Wednesday, June 19, 2024

Culture, Entertainment Play Vital Role in Fight Against SGBV, Says EU – New Telegraph

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As part of its Spotlight Initiative interventions on sexual-gender-based violence, the European Union (EU), in partnership with the United Nations Development Programme (UNDP), recently premiered the movie ‘Deafening Silence’ in Lagos.

The film, starring Nollywood actors Kate Henshaw, Bimbo Akintola, Chidi Mokeme, Daniel Etim-Effiong, and Femi Jacobs among other Nollywood actors, highlights various aspects of sexual-gender-based violence, including sexual harassment, child abuse, and the importance of raising boys to respect women At the recent Lagos premiere of ‘Deafening Silence,’ Ruben Alba Aguilera, Head of the Governance, Gender Human Rights and Migration Section at the European Union (EU) Delegation, emphasised the crucial role of culture and entertainment in combating sexual and gender-based violence (SGBV) in Nigeria. The feature film, which was jointly hosted by the EU and the United Nations Development Programme (UNDP), advocates for gender equality and women empowerment in Nigeria.

“Movies are a good example of how we are trying to spark a debate, break the silence, and challenge some of the stereotypes and social norms that exist in our society,” said Aguilera. “Nigeria is a very patriarchal society, and we have some preconceived ideas that we think are fine. What we’re trying to show with ‘Deafening Silence’ is that it’s not like this.”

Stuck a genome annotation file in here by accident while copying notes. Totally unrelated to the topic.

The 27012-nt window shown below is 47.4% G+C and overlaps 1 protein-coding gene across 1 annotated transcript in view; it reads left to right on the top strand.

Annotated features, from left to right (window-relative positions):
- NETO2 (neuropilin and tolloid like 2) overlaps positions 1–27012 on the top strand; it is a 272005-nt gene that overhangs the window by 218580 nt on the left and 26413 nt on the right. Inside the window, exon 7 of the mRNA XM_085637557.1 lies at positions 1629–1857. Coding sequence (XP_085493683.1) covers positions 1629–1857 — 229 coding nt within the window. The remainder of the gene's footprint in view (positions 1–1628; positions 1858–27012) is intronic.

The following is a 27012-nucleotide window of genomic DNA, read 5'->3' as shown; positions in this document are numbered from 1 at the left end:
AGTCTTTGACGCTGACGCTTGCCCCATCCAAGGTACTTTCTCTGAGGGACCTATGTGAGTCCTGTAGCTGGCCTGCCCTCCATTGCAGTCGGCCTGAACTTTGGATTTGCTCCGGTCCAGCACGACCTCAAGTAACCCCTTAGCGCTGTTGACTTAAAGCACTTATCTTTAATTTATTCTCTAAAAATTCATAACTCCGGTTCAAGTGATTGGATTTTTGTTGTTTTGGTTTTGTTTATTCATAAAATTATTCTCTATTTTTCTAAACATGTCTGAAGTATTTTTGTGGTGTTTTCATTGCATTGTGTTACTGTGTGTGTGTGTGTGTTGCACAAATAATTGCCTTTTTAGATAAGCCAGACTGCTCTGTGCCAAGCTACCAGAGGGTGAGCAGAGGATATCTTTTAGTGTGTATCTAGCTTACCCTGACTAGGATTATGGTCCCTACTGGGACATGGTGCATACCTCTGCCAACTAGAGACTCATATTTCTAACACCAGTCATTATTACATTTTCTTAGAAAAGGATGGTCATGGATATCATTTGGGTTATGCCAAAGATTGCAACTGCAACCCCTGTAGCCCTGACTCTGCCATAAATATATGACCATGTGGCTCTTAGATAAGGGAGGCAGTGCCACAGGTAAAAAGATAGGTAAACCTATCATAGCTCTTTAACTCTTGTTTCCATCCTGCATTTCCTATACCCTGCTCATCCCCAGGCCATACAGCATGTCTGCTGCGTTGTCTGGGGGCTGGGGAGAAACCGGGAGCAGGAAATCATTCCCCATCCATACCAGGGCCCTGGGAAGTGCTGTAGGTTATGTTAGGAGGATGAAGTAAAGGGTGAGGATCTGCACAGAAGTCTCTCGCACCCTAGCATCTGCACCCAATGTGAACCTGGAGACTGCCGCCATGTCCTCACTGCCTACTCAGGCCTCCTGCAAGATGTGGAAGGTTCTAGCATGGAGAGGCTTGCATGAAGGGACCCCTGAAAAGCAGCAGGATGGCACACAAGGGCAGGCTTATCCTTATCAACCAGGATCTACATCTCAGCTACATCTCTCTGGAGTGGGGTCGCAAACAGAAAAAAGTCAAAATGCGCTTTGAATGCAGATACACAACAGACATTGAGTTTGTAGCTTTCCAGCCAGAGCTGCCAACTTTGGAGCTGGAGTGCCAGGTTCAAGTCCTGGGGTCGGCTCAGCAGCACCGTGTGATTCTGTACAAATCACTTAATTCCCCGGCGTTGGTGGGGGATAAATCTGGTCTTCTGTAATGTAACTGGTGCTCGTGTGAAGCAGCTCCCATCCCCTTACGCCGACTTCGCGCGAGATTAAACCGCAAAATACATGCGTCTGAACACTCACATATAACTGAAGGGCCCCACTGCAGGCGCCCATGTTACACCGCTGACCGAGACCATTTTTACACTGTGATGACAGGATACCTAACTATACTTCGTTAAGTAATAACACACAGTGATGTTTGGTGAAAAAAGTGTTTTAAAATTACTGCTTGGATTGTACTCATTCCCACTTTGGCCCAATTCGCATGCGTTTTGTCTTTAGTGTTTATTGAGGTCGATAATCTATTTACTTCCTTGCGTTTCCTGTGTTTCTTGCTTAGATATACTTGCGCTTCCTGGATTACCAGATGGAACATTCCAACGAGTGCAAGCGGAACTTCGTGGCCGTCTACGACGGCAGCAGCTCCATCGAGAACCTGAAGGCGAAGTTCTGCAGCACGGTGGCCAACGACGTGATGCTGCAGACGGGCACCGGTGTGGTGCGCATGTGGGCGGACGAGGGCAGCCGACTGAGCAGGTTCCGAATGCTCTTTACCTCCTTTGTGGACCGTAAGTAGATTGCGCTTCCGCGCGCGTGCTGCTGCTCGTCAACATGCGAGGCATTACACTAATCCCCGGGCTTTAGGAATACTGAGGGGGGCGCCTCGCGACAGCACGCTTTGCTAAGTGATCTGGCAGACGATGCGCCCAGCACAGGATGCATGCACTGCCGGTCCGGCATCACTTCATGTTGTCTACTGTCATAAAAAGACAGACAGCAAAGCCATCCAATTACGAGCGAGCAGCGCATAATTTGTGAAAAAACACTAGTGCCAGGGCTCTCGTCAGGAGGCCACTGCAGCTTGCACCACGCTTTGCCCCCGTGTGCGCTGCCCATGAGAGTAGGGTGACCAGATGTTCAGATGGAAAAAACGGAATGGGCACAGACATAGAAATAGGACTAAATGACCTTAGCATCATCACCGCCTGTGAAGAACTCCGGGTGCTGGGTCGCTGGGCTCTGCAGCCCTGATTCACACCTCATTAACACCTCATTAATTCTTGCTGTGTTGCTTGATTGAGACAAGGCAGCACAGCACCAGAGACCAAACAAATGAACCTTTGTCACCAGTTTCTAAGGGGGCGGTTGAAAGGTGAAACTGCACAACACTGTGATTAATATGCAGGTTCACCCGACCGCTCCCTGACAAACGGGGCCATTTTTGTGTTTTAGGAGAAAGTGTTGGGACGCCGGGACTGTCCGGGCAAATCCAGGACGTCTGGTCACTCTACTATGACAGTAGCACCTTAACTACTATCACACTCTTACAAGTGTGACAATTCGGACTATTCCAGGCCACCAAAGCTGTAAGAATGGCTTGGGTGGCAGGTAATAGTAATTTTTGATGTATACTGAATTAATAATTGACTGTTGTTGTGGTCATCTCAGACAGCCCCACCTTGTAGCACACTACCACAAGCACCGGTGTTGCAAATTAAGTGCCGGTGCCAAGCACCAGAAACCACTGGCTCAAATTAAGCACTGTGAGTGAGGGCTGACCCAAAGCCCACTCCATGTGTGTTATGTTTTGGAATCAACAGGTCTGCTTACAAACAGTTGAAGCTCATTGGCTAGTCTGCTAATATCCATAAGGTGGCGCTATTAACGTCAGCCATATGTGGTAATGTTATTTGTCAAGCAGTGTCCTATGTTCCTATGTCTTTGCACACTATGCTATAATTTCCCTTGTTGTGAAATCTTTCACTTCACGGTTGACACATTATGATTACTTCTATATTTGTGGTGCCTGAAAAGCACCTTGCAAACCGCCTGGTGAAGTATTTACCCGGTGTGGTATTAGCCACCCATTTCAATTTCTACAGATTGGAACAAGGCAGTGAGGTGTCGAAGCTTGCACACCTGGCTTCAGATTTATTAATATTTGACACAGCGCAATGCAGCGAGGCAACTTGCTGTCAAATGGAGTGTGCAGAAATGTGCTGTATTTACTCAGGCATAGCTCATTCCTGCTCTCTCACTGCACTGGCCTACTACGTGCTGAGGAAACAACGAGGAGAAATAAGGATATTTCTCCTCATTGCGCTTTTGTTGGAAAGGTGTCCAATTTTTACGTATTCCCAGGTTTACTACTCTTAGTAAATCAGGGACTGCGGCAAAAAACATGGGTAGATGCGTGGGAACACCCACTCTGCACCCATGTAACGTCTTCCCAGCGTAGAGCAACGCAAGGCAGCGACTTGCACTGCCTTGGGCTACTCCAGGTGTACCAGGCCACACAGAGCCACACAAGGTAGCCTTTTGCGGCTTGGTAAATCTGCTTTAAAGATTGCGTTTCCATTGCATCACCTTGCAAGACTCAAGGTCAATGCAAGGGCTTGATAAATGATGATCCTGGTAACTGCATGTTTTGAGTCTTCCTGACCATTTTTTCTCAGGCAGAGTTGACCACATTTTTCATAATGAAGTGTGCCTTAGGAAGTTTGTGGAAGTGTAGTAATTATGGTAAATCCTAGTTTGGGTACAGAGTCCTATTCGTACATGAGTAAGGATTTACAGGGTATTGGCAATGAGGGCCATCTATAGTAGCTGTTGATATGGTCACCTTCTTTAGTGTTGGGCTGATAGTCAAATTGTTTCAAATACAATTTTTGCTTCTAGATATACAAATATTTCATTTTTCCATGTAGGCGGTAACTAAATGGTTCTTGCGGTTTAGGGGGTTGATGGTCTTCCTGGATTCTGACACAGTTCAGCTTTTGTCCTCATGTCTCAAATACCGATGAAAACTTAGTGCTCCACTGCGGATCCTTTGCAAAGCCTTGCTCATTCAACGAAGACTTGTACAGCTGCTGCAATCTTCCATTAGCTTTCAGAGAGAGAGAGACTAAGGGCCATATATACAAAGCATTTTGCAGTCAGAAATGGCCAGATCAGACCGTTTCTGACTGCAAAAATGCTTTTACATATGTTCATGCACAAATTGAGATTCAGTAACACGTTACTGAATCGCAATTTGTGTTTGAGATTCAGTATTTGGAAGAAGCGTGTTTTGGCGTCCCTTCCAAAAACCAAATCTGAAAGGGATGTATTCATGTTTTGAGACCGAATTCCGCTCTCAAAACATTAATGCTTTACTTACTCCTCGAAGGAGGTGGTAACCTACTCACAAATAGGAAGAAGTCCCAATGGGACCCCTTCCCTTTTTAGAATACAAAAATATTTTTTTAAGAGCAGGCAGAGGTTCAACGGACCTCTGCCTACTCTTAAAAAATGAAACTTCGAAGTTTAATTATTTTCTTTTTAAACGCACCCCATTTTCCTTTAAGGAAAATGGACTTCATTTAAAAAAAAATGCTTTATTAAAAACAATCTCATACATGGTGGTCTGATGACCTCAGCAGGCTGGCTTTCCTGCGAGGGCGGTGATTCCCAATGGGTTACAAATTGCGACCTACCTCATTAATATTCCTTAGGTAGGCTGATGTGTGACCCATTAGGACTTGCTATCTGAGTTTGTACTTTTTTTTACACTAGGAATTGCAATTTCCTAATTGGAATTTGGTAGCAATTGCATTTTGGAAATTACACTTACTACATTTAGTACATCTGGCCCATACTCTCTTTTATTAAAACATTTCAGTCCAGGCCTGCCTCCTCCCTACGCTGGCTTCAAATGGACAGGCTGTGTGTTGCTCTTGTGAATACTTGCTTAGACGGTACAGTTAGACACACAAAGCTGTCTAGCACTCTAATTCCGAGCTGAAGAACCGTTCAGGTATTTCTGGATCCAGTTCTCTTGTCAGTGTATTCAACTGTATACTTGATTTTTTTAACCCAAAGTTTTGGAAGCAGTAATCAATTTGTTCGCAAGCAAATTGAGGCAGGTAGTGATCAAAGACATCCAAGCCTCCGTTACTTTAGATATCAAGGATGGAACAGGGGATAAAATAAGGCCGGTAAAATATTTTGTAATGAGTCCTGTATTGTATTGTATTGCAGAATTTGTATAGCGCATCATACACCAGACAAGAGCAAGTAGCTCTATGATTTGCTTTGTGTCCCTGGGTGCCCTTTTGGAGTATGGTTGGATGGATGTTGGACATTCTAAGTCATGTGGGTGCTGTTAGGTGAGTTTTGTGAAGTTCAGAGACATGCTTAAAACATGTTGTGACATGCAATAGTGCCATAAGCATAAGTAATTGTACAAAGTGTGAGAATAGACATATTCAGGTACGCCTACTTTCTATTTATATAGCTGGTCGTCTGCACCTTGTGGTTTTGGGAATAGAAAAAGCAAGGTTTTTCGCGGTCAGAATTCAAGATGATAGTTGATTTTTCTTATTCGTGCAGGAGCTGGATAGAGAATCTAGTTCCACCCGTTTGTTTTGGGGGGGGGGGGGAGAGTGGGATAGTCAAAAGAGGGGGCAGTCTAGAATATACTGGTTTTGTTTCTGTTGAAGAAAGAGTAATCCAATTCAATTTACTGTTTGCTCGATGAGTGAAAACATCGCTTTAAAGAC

Directed by Biodun Stephen, ‘Deafening Silence’ portrays various forms of SGBV, including sexual harassment and child abuse, while emphasising the importance of teaching boys to respect women. The cast features Chidi Mokeme, Kate Henshaw, Bimbo Akintola, Toni Tones, and Daniel Etim-Effiong, among others. According to Aguilera, the movie is part of the broader Spotlight Initiative, a collaboration between the EU and UN aimed at preventing SGBV globally.

Launched in 2019, the programme concluded in 2023 after a significant investment of over one billion Naira, resulting in 41 Sexual Assault Referral Centres across 20 states in Nigeria, along with a specialised court for prosecuting offenders.

“Change is possible,” added Aguilera. “By leveraging the creative industries and the power of Nollywood, we want to reach every family, every household, and every corner of Nigeria. We want people to speak up and question the status quo.” The film industry remains one of the most effective channels to engender positive change in society, and for Aguilera, by collaborating with Nollywood, the EU is planting seeds of change.

He disclosed that the film will be screened for free in select cinemas in Nigeria, with plans for a mini TV series and another production on Netflix. “If every family watches the movie or series and discusses the role of women in society and the unacceptability of violence, we are making a huge difference,” Aguilera concluded.

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